The Sermon as a Play

image002A sermon may be thought of as a screenplay. A theme is presented which we might describe as a setup. Along the way, complications begin to arise. We reach a certain climax before we begin to see a resolution in sight. Often times it is a commandment of God that confronts us. We either take this confrontation head-on or look for ways to soften it or even ignore it. A sermon without any confrontation is not a sermon at all. It is just soothing words that our “itching ears” want to hear.

We need to allow the confrontation to bring us to a climax in our understanding which only the Gospel can resolve. Let us take a look at the following scripture as an example:

And behold, a certain lawyer stood up and tested Him, saying, “Teacher, what shall I do to inherit eternal life?”

He said to him, “What is written in the law? What is your reading of it?

So he answered and said, “ ‘You shall love the Lord your God with all your heart, with all your soul, with all your strength, and with all your mind,’ and ‘your neighbor as yourself.’

And He said to him, “You have answered rightly; do this and you will live.”   (Luke 10:25-28)

The setup or theme in this case is the commandment to love God and our neighbor. The catalyst which gives the lawyer pause is Jesus’ injunction: “Do this and you will live.” The lawyer realizes that he had not been able to actually keep this commandment. If we are honest with ourselves we would have to realize that we have failed at this commandment also. The lawyer thinks for a moment and then wonders if there might be a loophole in the law that he might explore:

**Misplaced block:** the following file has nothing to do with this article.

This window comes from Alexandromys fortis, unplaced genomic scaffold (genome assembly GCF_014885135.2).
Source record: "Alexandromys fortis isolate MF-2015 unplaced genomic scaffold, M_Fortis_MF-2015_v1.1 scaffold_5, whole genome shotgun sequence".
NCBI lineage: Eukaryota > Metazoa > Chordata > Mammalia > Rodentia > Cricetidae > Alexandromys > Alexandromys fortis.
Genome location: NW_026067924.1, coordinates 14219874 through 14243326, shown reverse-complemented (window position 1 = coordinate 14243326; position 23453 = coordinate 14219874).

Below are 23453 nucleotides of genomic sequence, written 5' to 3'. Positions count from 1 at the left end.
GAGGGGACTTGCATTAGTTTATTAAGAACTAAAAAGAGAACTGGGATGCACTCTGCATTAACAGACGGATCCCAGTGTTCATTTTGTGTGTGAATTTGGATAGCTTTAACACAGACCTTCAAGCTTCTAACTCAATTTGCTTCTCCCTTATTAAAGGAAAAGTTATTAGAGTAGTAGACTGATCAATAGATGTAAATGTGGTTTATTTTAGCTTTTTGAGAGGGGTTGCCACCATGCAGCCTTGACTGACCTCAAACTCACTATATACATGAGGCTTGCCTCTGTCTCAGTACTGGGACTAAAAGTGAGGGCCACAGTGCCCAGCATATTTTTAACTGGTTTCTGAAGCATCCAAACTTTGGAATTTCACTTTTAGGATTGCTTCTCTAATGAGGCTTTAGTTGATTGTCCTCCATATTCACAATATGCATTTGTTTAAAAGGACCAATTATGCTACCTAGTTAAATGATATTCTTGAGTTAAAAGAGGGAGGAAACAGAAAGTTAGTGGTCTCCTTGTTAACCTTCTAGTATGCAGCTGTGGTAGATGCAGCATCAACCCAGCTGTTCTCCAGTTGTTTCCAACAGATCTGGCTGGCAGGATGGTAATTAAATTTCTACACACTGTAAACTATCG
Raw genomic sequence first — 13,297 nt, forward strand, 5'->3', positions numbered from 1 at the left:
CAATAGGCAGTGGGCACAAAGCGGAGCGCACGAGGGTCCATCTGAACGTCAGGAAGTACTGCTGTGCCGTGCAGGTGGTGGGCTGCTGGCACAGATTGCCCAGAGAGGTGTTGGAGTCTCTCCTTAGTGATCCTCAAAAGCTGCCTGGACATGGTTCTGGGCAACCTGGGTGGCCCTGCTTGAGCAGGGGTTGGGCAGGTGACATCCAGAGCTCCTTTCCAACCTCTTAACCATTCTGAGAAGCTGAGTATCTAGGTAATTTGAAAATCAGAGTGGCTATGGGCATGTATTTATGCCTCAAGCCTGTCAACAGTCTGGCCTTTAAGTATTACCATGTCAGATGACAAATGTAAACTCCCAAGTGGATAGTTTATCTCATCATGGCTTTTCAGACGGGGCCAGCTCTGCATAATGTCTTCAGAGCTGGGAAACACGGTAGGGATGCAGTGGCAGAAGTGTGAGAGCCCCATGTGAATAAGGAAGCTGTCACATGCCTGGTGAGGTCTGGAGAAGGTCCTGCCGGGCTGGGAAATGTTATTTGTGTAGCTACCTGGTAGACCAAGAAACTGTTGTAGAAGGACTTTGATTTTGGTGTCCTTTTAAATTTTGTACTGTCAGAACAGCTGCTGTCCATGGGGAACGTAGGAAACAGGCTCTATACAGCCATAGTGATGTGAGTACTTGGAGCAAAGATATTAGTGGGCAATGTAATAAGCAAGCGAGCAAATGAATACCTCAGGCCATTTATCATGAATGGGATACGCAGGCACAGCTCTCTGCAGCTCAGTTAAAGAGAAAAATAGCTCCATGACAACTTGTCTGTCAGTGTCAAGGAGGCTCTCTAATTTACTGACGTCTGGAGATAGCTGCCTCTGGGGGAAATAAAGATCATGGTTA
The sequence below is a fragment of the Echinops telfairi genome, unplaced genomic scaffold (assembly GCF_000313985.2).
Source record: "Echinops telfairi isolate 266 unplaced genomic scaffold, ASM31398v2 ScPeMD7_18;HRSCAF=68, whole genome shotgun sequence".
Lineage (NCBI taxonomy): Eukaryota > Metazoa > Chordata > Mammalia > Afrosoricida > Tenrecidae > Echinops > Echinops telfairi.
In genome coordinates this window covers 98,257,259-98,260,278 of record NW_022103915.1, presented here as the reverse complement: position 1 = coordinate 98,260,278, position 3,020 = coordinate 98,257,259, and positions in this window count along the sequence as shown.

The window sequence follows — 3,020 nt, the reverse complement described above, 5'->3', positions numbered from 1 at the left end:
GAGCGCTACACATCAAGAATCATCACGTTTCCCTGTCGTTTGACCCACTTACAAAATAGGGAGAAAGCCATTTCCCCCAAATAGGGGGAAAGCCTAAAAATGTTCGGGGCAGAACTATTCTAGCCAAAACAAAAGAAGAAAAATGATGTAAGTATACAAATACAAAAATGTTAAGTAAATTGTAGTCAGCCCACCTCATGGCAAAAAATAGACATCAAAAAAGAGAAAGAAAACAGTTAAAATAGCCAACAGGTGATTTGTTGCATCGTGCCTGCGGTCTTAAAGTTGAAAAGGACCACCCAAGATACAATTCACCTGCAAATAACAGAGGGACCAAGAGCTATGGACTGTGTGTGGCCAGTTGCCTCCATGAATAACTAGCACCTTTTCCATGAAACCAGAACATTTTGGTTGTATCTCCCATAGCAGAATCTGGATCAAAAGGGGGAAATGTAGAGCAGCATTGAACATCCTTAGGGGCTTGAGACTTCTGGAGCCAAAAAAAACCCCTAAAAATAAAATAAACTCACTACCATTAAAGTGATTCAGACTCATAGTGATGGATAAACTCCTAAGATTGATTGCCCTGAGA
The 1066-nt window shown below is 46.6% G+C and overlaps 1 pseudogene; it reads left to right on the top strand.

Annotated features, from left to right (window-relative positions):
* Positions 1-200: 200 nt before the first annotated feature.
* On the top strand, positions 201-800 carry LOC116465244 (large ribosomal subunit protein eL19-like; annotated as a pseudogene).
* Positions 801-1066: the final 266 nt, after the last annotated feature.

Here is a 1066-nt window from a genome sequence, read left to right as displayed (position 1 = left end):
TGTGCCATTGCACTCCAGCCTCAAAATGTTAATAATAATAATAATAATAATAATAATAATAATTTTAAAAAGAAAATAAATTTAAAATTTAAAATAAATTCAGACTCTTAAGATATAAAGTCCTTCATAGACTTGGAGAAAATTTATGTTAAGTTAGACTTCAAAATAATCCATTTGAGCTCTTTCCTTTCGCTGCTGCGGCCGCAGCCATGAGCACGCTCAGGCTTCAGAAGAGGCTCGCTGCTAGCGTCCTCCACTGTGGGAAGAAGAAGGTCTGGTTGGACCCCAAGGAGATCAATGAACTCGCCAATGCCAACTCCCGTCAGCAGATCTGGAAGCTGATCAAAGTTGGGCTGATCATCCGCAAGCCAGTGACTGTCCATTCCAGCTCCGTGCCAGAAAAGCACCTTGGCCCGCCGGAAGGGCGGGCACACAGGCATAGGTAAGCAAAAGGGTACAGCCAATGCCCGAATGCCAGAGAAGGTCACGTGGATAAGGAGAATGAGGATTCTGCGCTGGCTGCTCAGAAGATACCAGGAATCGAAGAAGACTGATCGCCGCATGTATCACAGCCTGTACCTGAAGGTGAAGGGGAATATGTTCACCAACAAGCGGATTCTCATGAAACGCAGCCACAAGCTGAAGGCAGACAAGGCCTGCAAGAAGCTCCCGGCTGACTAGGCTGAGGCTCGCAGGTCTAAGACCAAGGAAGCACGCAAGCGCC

But he, wanting to justify himself, said to Jesus, “And who is my neighbor?”   (Luke 10:29)

Jesus then tells the parable of the Good Samaritan. Samaritans were hated by the Jews but in the parable, Jesus makes the Samaritan the hero. This Samaritan is the neighbor that the lawyer must consider as his neighbor. This brings the requirement of the commandment to a climax. We cannot overlook what is being asked of us. Then what must we do if we find ourselves unable to keep the law?

The confrontation and resolution of our story or sermon is the Gospel message that we preach. Too often we do not present this message because we have not adequately prepared our congregation for the dilemmas we face in life. The Gospel speaks to these dilemmas.

How are we to become the Good Samaritan? We cannot do it on our own. The lawyer was seeking to justify himself. We cannot do that. And why should we? It is Jesus who justifies us. The good news of the Gospel is that Jesus is the fulfillment of the law. If we have nothing to prove then we are free to do what we can without fear of condemnation. This fear motivated the lawyer, but it must not motivate us.

Once free, we can follow Jesus and his example, knowing that what we are not able to do he will more than make up the difference. The Good Samaritan did not worry about running out of resources. He did what he could, trusting God to do the rest.

Do we see how the parts of telling a story to apply to our sermon telling the Gospel?

One response to “The Sermon as a Play

  1. Pingback: Recently Added Pages | Preaching the New Lectionary

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